“Smart city” strategies often look to develop interconnected information and communications technologies, which make urban systems like public transit, water supply, or even civic engagement platforms more effective. Yet, even before such capacities are available, cities should utilize available data sets to support sustainable planning. CCSC Presentation on Smart Cities All of the American Association […]
UC Berkeley’s Center for Research Efficient Communities (CREC) analyzed the process and practices by which the Metropolitan Planning Organizations (MPOs) in California’s four biggest regions — the San Francisco Bay Area, Greater Los Angeles, Sacramento and San Diego — prepared their initial Sustainable Communities Strategies under Senate Bill 375 (SB 375). The goal of the research is […]
The UC Davis Plug-in Hybrid and Electric Vehicle Research Center in association with The California Center for Sustainable Communities (CCSC) has designed a web tool called EV Explorer to help consumers evaluate their travel with different PEVs or conventional gasoline vehicles on the market side by side to estimate energy costs.
Juan Matute (Director of the UCLA Local Climate Initiative) and Stephanie Pincetl (Director of the California Center for Sustainable Communities at UCLA) have released an assessment of California’s policy choices that directly or indirectly drive energy use.
Public transit systems are often seen as energy and environmental improvements to automobile travel. Few studies, however, have comprehensively assessed the full effects of the decision to construct and operate public transportation systems. The California Center for Sustainable Communities (CCSC) at UCLA recently released a study that compares the life-cycle impacts of two public transportation […]
Plug-in electric vehicles (PEVs) provide a chance to save a significant amount of money on energy costs, but estimating the amount is much more complicated than using “miles per gallon” and distance traveled as with conventional vehicles. A host of new factors determine which plug-in vehicle can save consumers the most money including electric range, […]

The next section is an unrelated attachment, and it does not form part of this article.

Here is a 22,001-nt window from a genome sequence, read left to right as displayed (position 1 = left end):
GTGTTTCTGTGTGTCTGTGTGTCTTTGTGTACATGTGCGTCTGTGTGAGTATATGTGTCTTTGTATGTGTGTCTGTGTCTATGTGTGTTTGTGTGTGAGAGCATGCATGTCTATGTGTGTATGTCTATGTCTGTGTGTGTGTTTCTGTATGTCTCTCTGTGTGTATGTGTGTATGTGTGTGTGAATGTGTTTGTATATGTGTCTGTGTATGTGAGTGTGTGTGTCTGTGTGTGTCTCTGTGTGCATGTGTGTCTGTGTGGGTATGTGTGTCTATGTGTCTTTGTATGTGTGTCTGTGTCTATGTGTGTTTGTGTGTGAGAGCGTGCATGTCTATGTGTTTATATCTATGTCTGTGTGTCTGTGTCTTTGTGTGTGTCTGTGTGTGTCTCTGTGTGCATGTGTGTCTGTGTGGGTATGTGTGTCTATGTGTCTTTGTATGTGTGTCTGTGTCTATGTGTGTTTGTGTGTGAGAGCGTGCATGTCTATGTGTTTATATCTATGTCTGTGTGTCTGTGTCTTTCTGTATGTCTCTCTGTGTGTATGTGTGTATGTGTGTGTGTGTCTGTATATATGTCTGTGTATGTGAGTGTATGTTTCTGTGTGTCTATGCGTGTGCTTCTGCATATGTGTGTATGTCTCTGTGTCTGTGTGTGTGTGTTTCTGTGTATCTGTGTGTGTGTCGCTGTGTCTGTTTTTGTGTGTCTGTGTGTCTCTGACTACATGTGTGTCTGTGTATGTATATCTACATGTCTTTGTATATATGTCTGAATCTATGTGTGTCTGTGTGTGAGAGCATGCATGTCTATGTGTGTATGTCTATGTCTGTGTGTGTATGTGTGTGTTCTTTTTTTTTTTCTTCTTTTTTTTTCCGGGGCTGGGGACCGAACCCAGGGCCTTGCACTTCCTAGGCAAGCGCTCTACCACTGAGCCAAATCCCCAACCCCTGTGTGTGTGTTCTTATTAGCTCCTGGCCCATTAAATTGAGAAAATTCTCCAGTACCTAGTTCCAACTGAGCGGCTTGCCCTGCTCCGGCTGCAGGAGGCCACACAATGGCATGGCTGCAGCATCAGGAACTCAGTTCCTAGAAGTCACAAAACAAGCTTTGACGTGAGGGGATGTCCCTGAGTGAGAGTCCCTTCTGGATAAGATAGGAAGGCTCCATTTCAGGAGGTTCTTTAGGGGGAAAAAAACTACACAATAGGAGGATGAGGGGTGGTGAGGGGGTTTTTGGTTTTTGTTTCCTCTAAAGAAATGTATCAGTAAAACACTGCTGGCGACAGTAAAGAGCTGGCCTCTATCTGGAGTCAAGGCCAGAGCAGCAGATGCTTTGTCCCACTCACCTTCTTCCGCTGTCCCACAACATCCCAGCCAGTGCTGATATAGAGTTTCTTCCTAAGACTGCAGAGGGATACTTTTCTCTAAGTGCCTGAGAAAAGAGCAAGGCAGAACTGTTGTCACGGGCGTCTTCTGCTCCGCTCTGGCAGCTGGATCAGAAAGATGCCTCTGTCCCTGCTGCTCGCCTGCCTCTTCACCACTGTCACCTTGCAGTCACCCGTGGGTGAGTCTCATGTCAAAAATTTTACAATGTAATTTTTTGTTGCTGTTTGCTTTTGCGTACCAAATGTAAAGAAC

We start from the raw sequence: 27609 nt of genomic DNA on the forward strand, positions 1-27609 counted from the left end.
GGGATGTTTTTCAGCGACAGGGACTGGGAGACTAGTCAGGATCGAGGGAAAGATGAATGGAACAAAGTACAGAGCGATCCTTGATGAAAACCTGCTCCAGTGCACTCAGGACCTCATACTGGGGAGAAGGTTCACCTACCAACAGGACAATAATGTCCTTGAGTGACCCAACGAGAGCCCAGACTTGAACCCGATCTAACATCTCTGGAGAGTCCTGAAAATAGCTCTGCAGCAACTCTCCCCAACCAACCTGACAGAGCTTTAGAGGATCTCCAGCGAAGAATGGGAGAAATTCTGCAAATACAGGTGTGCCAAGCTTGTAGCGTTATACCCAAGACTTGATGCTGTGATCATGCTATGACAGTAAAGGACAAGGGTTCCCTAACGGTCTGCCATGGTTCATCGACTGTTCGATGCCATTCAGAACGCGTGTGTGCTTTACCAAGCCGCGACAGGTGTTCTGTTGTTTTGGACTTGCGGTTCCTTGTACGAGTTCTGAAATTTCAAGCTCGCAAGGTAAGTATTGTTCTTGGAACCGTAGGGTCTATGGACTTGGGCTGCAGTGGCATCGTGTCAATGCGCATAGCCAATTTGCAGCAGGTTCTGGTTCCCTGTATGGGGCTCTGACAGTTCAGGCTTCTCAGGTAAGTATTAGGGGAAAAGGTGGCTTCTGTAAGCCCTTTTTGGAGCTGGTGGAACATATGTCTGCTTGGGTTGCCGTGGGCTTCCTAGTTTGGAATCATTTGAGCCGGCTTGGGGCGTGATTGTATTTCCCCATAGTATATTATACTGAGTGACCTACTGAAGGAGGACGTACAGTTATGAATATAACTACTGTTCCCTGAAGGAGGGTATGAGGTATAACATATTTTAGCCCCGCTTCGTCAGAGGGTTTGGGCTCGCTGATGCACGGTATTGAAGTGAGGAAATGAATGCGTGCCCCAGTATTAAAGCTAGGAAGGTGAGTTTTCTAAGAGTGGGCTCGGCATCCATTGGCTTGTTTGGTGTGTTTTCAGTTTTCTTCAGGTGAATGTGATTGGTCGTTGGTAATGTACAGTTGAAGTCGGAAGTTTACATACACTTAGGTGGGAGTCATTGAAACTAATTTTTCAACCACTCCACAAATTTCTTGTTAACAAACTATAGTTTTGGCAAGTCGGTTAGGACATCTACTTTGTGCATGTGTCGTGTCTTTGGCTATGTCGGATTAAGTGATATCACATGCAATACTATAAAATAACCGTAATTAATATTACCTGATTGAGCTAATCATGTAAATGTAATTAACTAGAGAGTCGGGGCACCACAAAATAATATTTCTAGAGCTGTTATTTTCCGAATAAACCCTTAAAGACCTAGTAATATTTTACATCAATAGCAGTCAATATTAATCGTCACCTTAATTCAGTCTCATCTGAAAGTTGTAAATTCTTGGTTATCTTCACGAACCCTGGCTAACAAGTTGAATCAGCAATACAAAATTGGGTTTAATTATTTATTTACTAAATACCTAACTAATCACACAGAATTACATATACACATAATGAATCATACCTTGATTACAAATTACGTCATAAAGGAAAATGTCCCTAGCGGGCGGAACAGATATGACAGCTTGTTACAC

An urban metabolism framework can be used to assess urban sustainability. Conventionally, the framework analyzes direct material, energy and waste flows associated with urban environments to understand the consequent energy and environmental impacts of these flows. However, the conventional framework has at least three serious deficiencies if urban metabolism studies are to inform policy—namely the […]
This two-page summary highlights the most significant findings from our comparison of the Los Angeles Orange Line, Gold Line, and passenger vehicle. Click here to view the summary. Photo by Jonathan Riley, license CC 2.0.
UCLA is collaborating with research partners at Arizona State University, University of California Davis and the Los Angeles Economic Roundtable to develop an updated urban metabolism framework that can measure the energy flows of contemporary cities. This methodology expands on the traditional urban metabolism framework, which is based on material flow analysis. Traditional urban […]
This literature review surveys the various conceptual and empirical studies associated with performance systems based research on urban flows. The review discusses the implications of these studies to larger research and policy questions to highlight points of convergence as well as areas of debate and opportunities for further research. Please click here to view the full report.
A presentation by Dr. Mikhail Chester of the first year life cycle assessment comparison of the Orange Line, Gold Line and a passenger vehicle in Los Angeles. The study uncovers 40% more GHGs related to public transit than traditional methods and show several times as many criteria pollutants. In addition, this presentation discusses the next […]
Life Cycle of Public Transit Changes Project Advisory Committee Meeting – April 6, 2011 Click here to view the presentation.
The objective of this project is to create a Community-Wide Energy Use Protocol and comprehensive energy baselines for California communities. These community baselines will be the first to capture direct, indirect, and supply chain energy. Integrating life-cycle accounting offers an assessment of how decisions result in effects within and beyond political borders. The Protocol will […]
This research will develop a methodology to assess the life-cycle energy impacts of changes to urban and regional transportation systems. This methodology will explain how embedded energy costs the transportation systems can potentially be captured and addressed in current regulations and policies. In addition, this methodology will be used to develop a preliminary life-cycle calculator […]
Public Interest Energy Research for the California State Energy Commission on Energy and Community Systems
After successfully developing a White Paper for the Public Interest Energy Research (PIER) program of the California State Energy Commission outlining a new approach to research on energy use in the state’s communities, we are developing a follow up research roadmap for the Commission. The new approach we proposed is based on the concept of […]
Presentation by the Center for Sustainable Urban Systems and Center for Climate Change Solutions. Click here to see the presentation.
Potential Targets and Benefits for Sustainable Communities Research, Development, and Demonstration funded by the PIER Program
Funded by the PIER Program is the final report for the development of a sustainable communities research framework conducted by the UCLA Institute of the Environment. The information from this project contributes to PIER’s Transportation Research Program. Prepared For: California Energy Commission Public Interest Energy Research Program Prepared By: Stephanie Pincetl and Paul M.E. Bunje Click here […]